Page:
Lord Ganesh

Basics

Ganesh

Lord Ganesh is perhaps one of the most highly venerated and represented of all the Hindu deities – so much so, that Lord Ganesh is even symbolised in our very own Imperial College Hindu Society logo.

Lord Ganesh is most commonly known to be the ‘Remover of Obstacles’ which is why he is always prayed to first. But, like many other Hindu deities, he has many names and forms – here are just a few:

  • Ganapati – Lord of Ganas (Gods)
  • Vinayaka – Lord of All
  • Vigneshwara – Lord of Beginnings & Obstacles
  • Vighnahara – Remover of Obstacles
  • Nandana – Lord Shiva’s Son
  • Devavrata – One who accepts all Penances
  • Vakratunda – Curved Trunk Lord

Lord Ganesh is one of two sons of Lord Shiva and Goddess Parvati, the other son being Karthikeya. There are many stories of his birth some of which are alluded to later. He also has two consorts (or wives) namely Riddhi (signifying prosperity) and Siddhi (signifying success.)

Symbolism

Origin of the Elephant Head

Lord Ganesh has been represented with the head of an elephant since the early stages of his appearance in Indian art. Puranic myths provide many explanations for how he got his elephant head. While some texts say that Ganesha was born with an elephant head, in most stories he acquires the head later. The most recurrent motif in these stories is that Ganesha was born with a human head and body and that Shiva beheaded him when Ganesha came between Shiva and Parvati. Shiva then replaced Ganesha’s original head with that of an elephant. In another story, when Ganesha was born, his mother, Parvati, showed off her new baby to the other gods. Unfortunately, the god Shani (Saturn), who is said to have the evil eye, looked at him, causing the baby’s head to be burned to ashes. The god Vishnu came to the rescue and replaced the missing head with that of an elephant. Another story says that Ganesha was created directly by Shiva’s laughter. Because Shiva considered Ganesha too alluring, he gave him the head of an elephant and a protruding belly.

Other Symbolism

  • His broad crown is an invitation to think big.
  • The tiny eyes speak of the importance of concentration and attention to detail for success in any foray.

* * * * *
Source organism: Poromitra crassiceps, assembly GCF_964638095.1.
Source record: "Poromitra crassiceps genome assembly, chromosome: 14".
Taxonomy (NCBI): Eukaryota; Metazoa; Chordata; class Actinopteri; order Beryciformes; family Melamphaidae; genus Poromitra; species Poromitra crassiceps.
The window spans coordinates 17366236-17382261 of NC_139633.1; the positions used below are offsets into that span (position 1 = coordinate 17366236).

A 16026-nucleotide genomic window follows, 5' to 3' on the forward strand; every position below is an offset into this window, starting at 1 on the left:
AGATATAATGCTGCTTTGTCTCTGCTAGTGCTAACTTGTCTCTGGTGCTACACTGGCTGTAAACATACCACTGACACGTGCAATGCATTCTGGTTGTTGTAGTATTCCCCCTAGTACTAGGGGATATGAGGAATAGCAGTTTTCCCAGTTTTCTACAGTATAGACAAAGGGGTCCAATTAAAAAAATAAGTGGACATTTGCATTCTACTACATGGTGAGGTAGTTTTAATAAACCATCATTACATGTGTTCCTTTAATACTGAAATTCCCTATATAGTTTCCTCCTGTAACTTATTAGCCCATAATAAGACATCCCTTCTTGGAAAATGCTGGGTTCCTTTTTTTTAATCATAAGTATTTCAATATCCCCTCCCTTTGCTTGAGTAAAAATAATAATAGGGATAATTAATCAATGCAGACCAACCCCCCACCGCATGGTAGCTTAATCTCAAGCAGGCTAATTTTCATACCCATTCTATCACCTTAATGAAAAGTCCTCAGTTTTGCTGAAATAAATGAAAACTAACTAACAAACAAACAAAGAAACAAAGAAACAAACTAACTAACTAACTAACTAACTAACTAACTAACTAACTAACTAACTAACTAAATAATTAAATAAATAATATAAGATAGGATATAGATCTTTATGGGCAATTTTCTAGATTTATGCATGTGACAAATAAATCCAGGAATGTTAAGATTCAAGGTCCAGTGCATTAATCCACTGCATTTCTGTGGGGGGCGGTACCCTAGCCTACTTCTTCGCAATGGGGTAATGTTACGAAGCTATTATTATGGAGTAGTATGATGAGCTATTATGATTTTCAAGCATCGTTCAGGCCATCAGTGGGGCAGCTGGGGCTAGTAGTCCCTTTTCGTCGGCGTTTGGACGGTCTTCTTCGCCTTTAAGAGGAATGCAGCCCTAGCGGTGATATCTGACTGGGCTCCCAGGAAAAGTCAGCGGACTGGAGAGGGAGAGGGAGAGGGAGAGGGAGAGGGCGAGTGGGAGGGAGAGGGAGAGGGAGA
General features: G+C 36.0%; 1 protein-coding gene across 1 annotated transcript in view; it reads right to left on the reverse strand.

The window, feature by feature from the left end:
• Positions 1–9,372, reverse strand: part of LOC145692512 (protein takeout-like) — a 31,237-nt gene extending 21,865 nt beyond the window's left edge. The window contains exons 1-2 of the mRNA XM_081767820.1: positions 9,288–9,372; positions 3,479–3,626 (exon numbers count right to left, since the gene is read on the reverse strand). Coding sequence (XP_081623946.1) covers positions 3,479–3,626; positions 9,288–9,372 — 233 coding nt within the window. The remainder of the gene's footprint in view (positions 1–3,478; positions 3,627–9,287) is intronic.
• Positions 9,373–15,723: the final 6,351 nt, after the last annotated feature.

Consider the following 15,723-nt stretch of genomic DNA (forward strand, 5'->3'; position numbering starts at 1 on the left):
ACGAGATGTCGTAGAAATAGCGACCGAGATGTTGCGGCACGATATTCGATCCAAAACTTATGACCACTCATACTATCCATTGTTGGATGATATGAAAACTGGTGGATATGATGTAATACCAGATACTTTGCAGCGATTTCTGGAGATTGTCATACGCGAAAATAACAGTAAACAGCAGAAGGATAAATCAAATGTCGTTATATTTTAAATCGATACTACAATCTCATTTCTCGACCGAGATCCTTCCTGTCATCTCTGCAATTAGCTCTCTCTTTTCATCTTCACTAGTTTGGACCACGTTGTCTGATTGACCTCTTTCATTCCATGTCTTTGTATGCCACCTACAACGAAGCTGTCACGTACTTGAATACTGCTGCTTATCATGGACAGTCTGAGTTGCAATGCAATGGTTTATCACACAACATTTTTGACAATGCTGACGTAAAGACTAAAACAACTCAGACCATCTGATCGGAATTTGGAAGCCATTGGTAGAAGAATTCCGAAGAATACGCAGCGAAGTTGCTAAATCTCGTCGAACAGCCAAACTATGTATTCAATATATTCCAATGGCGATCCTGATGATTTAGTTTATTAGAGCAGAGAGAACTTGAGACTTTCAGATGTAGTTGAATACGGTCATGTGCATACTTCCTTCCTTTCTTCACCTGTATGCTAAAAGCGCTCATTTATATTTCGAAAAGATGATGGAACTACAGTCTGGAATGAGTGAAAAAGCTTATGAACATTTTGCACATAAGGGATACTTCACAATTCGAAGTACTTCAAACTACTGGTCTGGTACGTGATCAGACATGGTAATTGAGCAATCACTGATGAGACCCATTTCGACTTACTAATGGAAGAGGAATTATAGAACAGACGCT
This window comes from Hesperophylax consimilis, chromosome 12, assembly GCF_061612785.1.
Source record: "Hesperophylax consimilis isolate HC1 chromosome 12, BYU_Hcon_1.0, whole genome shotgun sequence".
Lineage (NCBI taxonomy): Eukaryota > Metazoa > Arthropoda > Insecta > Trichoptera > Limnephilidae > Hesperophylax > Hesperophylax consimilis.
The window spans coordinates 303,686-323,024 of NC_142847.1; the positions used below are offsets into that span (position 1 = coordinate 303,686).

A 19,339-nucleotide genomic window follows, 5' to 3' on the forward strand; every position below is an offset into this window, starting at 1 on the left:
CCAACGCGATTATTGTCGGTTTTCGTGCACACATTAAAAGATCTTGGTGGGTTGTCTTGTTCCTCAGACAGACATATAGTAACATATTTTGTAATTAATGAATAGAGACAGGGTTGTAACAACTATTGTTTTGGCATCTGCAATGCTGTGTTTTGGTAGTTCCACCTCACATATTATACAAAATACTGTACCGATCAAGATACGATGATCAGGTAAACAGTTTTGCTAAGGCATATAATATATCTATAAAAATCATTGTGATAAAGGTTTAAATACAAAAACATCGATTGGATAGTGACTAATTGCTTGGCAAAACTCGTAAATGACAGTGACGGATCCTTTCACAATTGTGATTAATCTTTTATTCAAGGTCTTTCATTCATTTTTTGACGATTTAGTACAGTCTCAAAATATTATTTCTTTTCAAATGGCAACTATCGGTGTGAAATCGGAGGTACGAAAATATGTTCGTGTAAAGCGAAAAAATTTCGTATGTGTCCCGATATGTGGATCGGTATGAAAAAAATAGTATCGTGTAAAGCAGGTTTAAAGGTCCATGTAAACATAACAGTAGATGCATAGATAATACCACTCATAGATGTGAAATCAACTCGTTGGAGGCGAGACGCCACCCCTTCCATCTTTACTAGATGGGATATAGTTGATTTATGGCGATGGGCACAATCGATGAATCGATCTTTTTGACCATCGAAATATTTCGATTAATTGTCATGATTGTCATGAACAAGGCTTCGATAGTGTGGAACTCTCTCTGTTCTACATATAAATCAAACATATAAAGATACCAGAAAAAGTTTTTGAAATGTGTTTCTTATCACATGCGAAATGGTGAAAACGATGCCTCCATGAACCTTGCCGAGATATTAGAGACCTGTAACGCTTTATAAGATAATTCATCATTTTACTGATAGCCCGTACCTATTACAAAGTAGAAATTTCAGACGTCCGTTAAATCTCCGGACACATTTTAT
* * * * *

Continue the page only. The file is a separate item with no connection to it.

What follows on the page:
• One chief form of concentration is to listen to others more, and talk less. This is symbolised by the huge elephantine ears and small mouth He sports.
  • Ganesh has only one tusk, with the other broken off. This symbolises the importance of holding on only to the good and discarding the bad.
  • The trunk of Ganesh symbolises the importance of being efficient and adaptable in order to be successful in one’s ventures. The curvature is also said to represent the rising of the kundalini (spiritual energy that is believed to be coiled serpent-like at the base of the spine) powers.
  • His large tummy points to the necessity of digesting all that life has to offer—the good, the bad, and the ugly.
  • The abhaya mudra (gesture of fearlessness) of Ganesha’s lower right hand symbolises his blessings and protection on a person’s journey through life, especially the spiritual one.
  • In his upper right hand, Ganesh usually holds an axe, with which he is said to cut of all attachments.
  • He pulls the devotee nearer to the spiritual path by the rope (noose) that He carries in His upper left hand.
  • He offers rewards for penances (sadhana) done with the modak (type of confection, usually made from rice flour and a stuffing of jaggery, coconut, etc.) He holds this in his lower left hand.
  • The bowls and baskets of offerings at Ganesh’s feet are there to symbolise that the entire world, and all its choicest pleasures, are out there for the taking.
  • Ganesh’s tiny pet and vehicle, his mouse named Moshika, bowing down close by, is there to indicate that though a little desire is good, it is essential for one to master it. You have to ride your desires and not vice versa.

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